'Exposure Therapy' for OCD
SSRI drugs found effective, but study raps risperidone
WebMD News Archive
By Randy Dotinga
WEDNESDAY, Sept. 11 (HealthDay News) -- New research suggests that patients with obsessive-compulsive disorder do better when they combine intensive "exposure therapy" with an antidepressant rather than taking a common two-drug combination.
There are caveats, however: The kind of exposure therapy used in the study required patients to see therapists twice a week, which can be expensive; some obsessive-compulsive disorder (OCD) patients simply refuse to engage in this kind of therapy; and it's not clear what happens to patients in the long term.
Still, OCD patients who take antidepressants and still have symptoms should try exposure therapy before taking the medications with a drug known as risperidone, said study lead author Dr. Helen Blair Simpson, a professor of clinical psychiatry at Columbia University. "If risperidone is tried, clinicians should know that it is likely to help only a small subset, and it should be discontinued if there is no obvious benefit," she said.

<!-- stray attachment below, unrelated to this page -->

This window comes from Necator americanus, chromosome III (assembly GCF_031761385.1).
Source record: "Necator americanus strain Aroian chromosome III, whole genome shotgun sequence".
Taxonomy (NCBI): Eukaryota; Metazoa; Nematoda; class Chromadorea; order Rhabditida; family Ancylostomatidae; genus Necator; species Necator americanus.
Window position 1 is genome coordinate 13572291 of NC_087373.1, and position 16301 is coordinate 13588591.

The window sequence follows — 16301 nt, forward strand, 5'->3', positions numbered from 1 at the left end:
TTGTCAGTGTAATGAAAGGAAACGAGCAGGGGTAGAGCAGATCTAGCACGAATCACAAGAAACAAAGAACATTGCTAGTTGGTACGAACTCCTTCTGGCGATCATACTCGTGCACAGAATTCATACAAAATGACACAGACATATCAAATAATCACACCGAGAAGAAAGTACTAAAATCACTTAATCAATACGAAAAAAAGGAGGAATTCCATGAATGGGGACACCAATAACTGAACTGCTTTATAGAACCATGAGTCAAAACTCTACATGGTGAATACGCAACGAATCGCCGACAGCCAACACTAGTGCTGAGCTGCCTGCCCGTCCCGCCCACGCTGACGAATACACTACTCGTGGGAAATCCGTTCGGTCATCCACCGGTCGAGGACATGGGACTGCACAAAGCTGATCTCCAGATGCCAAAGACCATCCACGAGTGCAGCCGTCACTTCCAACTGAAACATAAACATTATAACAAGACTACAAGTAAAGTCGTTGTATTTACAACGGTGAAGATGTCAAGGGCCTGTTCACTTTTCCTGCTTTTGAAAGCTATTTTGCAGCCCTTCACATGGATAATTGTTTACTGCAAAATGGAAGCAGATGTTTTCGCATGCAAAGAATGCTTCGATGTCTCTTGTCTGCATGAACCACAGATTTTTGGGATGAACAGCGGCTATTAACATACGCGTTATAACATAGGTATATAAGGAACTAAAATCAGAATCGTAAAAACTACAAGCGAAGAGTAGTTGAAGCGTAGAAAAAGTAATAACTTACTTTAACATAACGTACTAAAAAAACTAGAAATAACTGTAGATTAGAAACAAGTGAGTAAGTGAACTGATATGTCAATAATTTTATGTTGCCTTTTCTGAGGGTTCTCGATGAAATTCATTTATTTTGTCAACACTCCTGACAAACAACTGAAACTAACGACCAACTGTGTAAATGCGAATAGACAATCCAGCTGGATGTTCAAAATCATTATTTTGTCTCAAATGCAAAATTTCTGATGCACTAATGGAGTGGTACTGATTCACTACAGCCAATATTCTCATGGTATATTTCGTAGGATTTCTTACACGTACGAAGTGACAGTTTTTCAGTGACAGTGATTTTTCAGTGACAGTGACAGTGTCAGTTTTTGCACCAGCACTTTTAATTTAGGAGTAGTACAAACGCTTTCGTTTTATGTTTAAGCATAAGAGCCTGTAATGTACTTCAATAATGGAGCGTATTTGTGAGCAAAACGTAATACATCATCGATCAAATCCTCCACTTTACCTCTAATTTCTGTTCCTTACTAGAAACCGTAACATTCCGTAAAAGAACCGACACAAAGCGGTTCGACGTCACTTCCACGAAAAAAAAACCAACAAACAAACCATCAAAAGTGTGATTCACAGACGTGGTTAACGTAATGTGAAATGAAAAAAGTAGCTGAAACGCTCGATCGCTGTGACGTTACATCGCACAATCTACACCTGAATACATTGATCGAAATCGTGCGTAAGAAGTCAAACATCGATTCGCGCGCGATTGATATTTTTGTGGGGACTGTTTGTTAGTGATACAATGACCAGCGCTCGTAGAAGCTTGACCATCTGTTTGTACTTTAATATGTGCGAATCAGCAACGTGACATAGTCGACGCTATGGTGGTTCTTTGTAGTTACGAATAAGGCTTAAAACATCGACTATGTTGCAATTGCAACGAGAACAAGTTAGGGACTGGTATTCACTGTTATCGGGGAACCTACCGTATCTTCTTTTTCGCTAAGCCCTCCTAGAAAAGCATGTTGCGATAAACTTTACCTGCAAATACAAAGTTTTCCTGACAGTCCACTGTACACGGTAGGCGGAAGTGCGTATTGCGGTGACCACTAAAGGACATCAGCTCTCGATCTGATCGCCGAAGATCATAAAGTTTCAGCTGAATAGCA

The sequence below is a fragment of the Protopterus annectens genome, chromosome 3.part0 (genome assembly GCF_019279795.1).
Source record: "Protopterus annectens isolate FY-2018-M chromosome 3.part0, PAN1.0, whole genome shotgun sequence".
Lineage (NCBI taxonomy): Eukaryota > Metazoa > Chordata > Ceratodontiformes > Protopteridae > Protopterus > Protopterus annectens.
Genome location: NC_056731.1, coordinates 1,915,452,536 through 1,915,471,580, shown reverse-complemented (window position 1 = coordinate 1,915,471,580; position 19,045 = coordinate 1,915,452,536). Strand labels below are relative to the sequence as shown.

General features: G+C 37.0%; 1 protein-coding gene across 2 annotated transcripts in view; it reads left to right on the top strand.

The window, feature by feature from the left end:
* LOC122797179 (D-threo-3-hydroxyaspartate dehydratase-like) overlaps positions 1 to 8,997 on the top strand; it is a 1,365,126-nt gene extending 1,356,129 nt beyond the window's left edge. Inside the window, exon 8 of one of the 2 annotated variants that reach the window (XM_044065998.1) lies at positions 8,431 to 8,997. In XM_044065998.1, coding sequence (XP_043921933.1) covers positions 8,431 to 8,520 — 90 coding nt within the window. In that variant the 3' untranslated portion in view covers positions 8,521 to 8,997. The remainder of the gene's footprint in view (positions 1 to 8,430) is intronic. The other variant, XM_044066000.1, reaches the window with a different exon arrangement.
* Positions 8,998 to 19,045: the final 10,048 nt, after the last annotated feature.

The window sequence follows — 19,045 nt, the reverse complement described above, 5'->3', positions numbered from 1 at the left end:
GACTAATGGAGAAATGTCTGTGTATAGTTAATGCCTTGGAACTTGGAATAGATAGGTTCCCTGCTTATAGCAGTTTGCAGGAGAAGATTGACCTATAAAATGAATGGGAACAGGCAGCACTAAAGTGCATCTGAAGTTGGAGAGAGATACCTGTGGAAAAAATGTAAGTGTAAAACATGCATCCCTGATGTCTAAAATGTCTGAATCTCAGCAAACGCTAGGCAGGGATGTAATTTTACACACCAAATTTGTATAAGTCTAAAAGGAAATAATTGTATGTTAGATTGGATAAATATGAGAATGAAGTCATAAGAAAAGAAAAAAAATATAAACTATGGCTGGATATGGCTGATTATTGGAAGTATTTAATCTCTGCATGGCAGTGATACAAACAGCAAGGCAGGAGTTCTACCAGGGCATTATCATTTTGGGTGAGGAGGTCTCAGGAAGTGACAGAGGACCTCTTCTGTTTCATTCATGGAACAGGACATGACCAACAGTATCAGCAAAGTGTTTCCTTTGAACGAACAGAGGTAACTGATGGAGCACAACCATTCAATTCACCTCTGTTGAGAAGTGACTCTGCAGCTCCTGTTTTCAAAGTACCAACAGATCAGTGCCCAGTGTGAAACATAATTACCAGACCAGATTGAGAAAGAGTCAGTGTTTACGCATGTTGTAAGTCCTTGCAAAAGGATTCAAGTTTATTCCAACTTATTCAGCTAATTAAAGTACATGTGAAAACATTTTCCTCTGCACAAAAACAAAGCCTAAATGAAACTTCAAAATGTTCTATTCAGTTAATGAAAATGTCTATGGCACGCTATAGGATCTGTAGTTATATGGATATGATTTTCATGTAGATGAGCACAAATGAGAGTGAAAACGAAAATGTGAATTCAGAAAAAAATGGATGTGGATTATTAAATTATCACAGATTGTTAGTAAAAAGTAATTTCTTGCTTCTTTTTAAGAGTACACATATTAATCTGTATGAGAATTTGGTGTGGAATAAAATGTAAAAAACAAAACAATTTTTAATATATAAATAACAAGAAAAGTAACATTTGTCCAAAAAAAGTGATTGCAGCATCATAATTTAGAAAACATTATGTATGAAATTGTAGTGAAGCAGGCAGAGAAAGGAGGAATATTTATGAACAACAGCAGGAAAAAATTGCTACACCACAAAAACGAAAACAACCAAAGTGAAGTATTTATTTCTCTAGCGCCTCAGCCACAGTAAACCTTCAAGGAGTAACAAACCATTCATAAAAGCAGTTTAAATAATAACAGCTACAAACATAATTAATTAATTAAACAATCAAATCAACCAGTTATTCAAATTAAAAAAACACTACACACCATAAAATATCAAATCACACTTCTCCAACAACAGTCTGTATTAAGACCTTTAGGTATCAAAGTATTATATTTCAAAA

About 1 percent of Americans suffer from OCD. Half of these people are thought to have severe cases, according to the U.S. National Institute of Mental Health.
People with OCD suffer from a variety of compulsions, rituals and obsessions, all of which can disrupt their lives and make them anxious. They may develop elaborate routines to avoid things like germs and become unable to stop their thoughts from racing over the same topic.
Psychiatrists often prescribe antidepressants known as selective serotonin reuptake inhibitors -- including Prozac, Paxil and others -- to people with OCD. But that's often not enough to help them.
That's where another drug, risperidone (brand name Risperdal), often is used. In some cases, psychiatrists prescribe it in addition to antidepressants because it's thought to help OCD patients. It's known as an antipsychotic drug, although it's used to treat a variety of mental illnesses.
Exposure therapy is a non-drug treatment designed to gradually help OCD sufferers overcome their fears by slowly exposing them to the things that scare them.
The new study aimed to find out if the drug combination works -- and also if it's better than antidepressants and exposure therapy.